Originally published @ forbes.com
A successful negotiation relies heavily on one’s communication skills—both verbal and nonverbal. While most of us come prepared for the spoken component of a negotiation (with a clear idea of how we will make our case for that raise or promotion), we aren’t typically trained on the nonverbal aspect, which actually matters just as much.
Nonverbal communication, as defined, is the transmission of information through ways that don’t involved language, i.e. visual, auditory, tactile and physical channels. Just like at an interview, every part of you will likely be under scrutiny, and this includes factors such as your appearance, your face expressions, your posture, etc. As such, it’s in your best interest to master these nonverbal communication skills ahead of your conversation.
I spoke to Rhonda Moret, founder of Elevate For Her, a professional development platform for women, for clarity on the do’s of nonverbal communication during a negotiation. Use these tips for success:
Give a firm handshake
As a tic box on the first impression checklist, your handshake can indicate certain personality traits Studies show that a firm female handshake is perceived as confidence. As Rhonda recommends, "To achieve the perfect handshake, keep your body squared off to the other person's, ensuring you make eye contact, then shake firmly and confidently!"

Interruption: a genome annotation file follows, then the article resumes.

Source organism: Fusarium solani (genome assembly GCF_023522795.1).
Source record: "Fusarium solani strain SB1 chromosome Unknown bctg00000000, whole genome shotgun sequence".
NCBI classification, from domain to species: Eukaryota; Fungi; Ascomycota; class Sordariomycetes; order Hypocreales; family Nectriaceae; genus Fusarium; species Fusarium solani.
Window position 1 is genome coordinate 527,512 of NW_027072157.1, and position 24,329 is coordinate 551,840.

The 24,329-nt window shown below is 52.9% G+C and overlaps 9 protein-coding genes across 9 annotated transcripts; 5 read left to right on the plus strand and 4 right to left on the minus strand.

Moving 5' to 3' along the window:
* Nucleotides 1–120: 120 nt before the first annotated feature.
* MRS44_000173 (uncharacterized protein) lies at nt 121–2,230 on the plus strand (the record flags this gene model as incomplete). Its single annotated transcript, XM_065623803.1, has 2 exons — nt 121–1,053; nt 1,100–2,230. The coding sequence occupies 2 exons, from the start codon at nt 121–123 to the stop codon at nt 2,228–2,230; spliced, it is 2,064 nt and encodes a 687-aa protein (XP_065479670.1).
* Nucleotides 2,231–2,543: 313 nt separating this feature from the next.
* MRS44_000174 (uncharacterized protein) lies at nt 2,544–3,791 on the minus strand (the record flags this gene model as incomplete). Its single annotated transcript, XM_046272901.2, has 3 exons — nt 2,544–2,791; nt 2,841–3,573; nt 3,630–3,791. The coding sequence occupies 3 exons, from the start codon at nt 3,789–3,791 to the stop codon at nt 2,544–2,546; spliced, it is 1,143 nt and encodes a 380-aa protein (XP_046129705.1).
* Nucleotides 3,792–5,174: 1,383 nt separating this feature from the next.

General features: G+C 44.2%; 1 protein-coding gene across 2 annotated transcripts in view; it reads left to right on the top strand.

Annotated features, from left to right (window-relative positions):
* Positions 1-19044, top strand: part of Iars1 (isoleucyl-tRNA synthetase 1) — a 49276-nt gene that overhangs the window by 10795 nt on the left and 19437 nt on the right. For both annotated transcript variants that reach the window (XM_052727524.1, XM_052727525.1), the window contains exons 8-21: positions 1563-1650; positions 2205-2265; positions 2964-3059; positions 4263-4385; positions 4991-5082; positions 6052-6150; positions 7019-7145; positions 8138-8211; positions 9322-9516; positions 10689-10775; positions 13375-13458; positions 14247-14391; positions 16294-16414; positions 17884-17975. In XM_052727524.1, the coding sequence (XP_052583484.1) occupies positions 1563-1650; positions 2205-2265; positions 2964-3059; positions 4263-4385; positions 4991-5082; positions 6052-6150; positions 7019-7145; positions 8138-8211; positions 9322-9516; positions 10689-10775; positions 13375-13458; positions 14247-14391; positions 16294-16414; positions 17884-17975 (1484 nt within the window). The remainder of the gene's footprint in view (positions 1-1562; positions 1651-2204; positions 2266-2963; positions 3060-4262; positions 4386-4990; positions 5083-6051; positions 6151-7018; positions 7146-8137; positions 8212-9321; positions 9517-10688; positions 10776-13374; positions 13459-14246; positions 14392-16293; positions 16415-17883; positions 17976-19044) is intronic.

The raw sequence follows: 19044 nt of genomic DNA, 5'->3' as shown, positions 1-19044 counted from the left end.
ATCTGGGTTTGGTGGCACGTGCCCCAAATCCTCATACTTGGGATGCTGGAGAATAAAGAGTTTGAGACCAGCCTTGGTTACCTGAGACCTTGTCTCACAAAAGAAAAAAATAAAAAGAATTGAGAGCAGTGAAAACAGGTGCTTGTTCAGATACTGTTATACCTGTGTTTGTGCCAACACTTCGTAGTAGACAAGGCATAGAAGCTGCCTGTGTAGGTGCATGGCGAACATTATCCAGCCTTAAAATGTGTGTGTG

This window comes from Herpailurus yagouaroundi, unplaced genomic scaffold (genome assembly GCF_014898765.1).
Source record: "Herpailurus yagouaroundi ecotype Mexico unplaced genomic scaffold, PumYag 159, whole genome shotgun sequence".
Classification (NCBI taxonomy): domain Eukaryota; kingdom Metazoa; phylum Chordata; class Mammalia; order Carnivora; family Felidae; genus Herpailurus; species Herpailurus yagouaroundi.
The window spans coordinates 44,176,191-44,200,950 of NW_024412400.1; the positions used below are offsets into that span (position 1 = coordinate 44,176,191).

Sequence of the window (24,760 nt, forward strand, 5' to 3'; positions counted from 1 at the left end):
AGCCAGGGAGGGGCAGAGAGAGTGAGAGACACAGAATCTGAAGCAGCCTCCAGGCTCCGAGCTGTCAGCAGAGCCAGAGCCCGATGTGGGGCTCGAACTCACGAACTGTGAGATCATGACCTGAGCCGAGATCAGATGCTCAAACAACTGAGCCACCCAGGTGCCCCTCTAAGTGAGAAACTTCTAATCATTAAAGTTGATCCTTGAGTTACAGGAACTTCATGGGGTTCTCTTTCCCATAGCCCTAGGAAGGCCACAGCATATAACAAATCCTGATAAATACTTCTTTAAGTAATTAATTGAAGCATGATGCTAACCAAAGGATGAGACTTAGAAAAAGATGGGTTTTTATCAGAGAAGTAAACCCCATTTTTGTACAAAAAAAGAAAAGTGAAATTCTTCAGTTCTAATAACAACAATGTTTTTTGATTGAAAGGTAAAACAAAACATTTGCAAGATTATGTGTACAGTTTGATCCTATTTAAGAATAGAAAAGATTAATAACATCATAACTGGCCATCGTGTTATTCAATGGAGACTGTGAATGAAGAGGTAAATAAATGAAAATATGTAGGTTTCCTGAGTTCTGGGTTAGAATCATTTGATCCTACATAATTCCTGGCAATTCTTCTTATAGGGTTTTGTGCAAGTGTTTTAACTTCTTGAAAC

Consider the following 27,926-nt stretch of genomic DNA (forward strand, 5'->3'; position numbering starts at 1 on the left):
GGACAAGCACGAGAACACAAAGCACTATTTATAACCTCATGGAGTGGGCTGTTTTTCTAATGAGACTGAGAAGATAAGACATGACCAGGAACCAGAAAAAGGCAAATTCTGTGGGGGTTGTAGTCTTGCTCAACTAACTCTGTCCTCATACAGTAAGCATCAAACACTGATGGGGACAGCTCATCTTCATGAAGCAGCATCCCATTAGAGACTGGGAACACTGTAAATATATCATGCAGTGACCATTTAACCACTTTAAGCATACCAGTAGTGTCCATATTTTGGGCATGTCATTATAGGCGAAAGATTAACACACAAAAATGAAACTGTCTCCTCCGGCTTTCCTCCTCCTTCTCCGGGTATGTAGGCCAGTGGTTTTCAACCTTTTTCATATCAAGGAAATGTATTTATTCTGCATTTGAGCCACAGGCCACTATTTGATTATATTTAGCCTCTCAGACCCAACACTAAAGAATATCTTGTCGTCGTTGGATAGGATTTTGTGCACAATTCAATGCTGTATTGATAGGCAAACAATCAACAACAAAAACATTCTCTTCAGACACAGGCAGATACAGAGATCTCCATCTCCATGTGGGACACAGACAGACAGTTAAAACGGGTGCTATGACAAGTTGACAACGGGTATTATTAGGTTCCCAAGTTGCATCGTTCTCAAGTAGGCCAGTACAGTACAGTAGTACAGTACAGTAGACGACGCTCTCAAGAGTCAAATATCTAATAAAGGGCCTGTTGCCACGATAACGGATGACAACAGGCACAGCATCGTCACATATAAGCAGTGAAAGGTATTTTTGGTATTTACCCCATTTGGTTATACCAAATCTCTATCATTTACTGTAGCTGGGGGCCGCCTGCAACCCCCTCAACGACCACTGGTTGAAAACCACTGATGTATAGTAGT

Watch your body language
When sitting in a meeting at a conference table or speaking to someone across a desk, women tend to assume an open-arm posture if they like the person they are engaging with. Conversely, they typically fold their arms across their chest when they feel indifferent to or dislike the other person. A fine observer will pick up on this, which can impact their decision (especially in the context of a job interview). As Rhonda suggests, "Be conscious of the subtle body language cues which may be sharing more about your thoughts than you’d care to share."
Whenever you are negotiating, it is natural to feel like you and the other person aren't on the same team. This can make you feel defensive, which can easily reflect in your face expression and body posture. Rhonda's tip is to always approach negotiation with an open and receptive attitude (an easy smile, a relaxed stance, and controlled tone). This translates into confidence and will help you effectively convey your message.
Furthermore, a little known negotiation strategy is “mirroring” your counterpart. As Rhonda explains, "This refers to the unconscious practice of one person adopting another person's body language, tone, and behavior." This best applies to sales situations, whether you're selling your experience, your brand or a product. When a prospect is engaged, he or she will lean forward and respond to the salesperson’s movements. If he or she isn’t engaged, and pulls back and crosses his or her arms or assumes a defensive position—chances are they are not buying what you’re selling and this is your cue to make adjustment to your pitch.
Did you know that less confident people tend to minimize the space they take (by keeping all materials in a confined area for example), while more confident individuals take more space? There are studies that show this! "In business, by physically taking up space, you increase your perceived importance, confidence, and value" says Rhonda. So, at your next negotiation, bring your research, your reference materials and your documentation in order to claim your space and show your value.